Key Figures in Malaysian Abstract Art
Nov 1, 2017
This year marked the 60th anniversary of Hari Merdeka, when, on 31 August 1957, the Federation of Malaya claimed independence from the British Empire. And as an exhibition currently on view in Kuala Lumpur demonstrates, it also marks six decades of Malaysian abstract art. The Unreal Deal: Six Decades of Malaysian Abstract Art at the Bank Negara Malaysia Museum and Art Gallery features nearly 100 paintings created by 28 of the most prominent Malaysian abstract artists of the past 60 years. For those, like me, who have never encountered Malaysian abstract art before, the work is a revelation. Even though nearly all of the artists on view reference many of the same concerns abstract artists from other countries have been dealing with for more than a century, there is something significantly unique about the way they go about their investigations. Their work flows overtly from the Malaysian culture itself. I am used to artists, and especially abstract artists, who actively strive to avoid a sense of nationalism in their work. But these Malaysian artists operate under a completely different paradigm, one in which their national, ethnic, religious and cultural identities are inextricably linked to their aesthetic activity. Wondering if I was imagining this connection, I did some background research and found out that in fact, that paradigm was actually legislated in 1971 when something called the Malaysian National Culture Policy was written into law. That policy has three requirements: 1) that the National Culture must be based on the indigenous culture; 2) that “suitable elements from other cultures” may be integrated into the indigenous culture and therefore included in cultural works; and 3) that Islam be respected as “an important component in the moulding of the National Culture.” But even despite these rigid requirements that have long been put on Malaysian abstract artists, there is still something humanist in their imagery. Elements of their work reach out beyond their own national and cultural boundaries. And it is those elements that inspire me to believe that no matter what restrictions bureaucrats inflict upon artists, the artists will always discover ways to express what is timeless and constant about the human condition.
The First Malaysian Abstract Artists
The artworks in The Unreal Deal: Six Decades of Malaysian Abstract Art are arranged in chronological order. This decision is intended to offer casual viewers who may be unfamiliar with abstract art an unpretentious entree to the exhibition. But even for viewers who have a deeper interest in abstraction this was an interesting choice for the curators to make. It offers a glimpse into how directly the trends that were affecting the rest of the world in 1957 also influenced the earliest Malaysian abstract artists. One of the first artists included in the exhibition is Syed Ahmad Jamal. It is immediately clear from the works he made in the late 1950s that he was directly influenced by Abstract Expressionism. But it is also clear that he translated Abstract Expressionist tendencies in a way that was particular to his identity as a Malaysian artist. Jamal was born in the city of Muar in 1929, and like many early Malaysian abstract art pioneers, he was trained as an artist in the United Kingdom. He studied in London from 1951 – 1959, first at the Chelsea School of Art and then at London University. When Jamal returned to Malaysia, he became one of the first art teachers at the The Special Teachers Training Institute in Cheras, Kuala Lumpur, in what was the first art department in the history of the country.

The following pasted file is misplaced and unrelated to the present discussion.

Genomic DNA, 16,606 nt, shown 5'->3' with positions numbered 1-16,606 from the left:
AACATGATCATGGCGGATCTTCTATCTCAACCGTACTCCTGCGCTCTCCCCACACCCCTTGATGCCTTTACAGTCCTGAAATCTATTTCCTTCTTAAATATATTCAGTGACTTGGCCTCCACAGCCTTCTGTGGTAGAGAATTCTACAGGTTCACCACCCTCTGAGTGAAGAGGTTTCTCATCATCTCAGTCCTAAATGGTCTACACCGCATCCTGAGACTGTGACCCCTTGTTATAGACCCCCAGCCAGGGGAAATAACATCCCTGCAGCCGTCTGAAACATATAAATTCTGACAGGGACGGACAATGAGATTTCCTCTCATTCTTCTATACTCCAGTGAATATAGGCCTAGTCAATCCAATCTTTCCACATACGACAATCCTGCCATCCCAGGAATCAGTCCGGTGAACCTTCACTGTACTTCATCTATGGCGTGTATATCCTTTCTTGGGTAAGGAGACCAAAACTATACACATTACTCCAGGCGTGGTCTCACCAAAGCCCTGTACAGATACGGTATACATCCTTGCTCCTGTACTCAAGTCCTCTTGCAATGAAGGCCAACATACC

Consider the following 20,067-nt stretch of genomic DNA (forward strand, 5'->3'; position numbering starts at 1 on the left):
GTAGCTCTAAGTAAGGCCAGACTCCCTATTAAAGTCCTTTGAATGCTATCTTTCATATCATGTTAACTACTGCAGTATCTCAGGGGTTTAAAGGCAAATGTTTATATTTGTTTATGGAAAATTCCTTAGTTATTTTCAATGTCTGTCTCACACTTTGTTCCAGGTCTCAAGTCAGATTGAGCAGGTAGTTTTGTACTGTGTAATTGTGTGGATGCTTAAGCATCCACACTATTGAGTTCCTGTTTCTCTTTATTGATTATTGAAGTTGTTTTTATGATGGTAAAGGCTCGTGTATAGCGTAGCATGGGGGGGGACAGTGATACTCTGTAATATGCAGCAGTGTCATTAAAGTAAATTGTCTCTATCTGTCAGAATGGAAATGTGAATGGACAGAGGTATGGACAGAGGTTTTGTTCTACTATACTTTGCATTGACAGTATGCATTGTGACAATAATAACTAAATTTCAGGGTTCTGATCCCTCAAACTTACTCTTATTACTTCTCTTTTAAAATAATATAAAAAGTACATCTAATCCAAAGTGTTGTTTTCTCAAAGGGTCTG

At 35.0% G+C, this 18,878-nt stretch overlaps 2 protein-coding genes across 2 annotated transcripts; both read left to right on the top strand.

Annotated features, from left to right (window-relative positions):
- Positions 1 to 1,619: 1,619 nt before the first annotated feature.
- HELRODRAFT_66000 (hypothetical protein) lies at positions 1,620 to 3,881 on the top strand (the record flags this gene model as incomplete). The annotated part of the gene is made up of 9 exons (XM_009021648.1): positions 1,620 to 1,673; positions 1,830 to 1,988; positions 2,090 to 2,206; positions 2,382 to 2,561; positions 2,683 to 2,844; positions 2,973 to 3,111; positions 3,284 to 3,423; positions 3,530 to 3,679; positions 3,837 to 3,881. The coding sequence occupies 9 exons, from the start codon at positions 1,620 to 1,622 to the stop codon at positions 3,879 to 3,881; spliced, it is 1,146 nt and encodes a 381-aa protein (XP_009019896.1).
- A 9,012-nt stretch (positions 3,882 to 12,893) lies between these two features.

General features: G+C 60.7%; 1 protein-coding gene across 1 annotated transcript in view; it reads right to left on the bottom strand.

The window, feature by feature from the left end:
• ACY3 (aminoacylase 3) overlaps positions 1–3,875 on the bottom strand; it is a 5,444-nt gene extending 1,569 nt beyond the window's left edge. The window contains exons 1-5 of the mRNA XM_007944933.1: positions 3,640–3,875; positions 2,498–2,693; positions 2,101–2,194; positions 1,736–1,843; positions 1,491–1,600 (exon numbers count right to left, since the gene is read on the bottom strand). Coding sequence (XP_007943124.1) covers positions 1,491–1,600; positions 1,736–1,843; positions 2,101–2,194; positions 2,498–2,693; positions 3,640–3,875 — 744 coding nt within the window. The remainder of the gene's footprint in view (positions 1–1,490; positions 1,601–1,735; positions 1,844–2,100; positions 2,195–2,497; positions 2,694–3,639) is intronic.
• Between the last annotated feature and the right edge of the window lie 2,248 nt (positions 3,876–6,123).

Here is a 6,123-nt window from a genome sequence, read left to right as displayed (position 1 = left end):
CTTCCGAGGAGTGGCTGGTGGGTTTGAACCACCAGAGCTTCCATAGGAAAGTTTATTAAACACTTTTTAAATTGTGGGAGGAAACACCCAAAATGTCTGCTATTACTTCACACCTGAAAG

But while it is clear from looking at his work that Jamal grasped the formal aesthetic elements of Abstract Expressionism, such as the gestural markings, the painterly surfaces, and the all-over appearance of the composition, it is also clear that he did not embrace the more personal aspects of the style, such as subconscious or automatic drawing, or submission to total abstraction. His titles are still figurative, and he is still making pictures that reference the physical world. He is doing it in a distilled, suggestive way, but his approach is distinct from his Western contemporaries. As he put it himself, “I paint to reflect the real situation and me.” And the same sort of thing can also be said for Yeoh Jin Leng, another member of the first generation of Malaysian abstractionists, and an artist who also studied in London at the Chelsea School of Art. Leng was influenced by a multitude of abstract tendencies that he encountered while in Europe, such as the idea of push/pull taught by Hans Hofmann, and the approaches to color relationships embraced by Orphic Cubists and the Fauvists. But Leng brought those ideas to bear in a personal and regional way that is not fully abstract. His work speaks to the Malaysian culture, its people, and its politics in ways that are indirect, but not entirely abstract.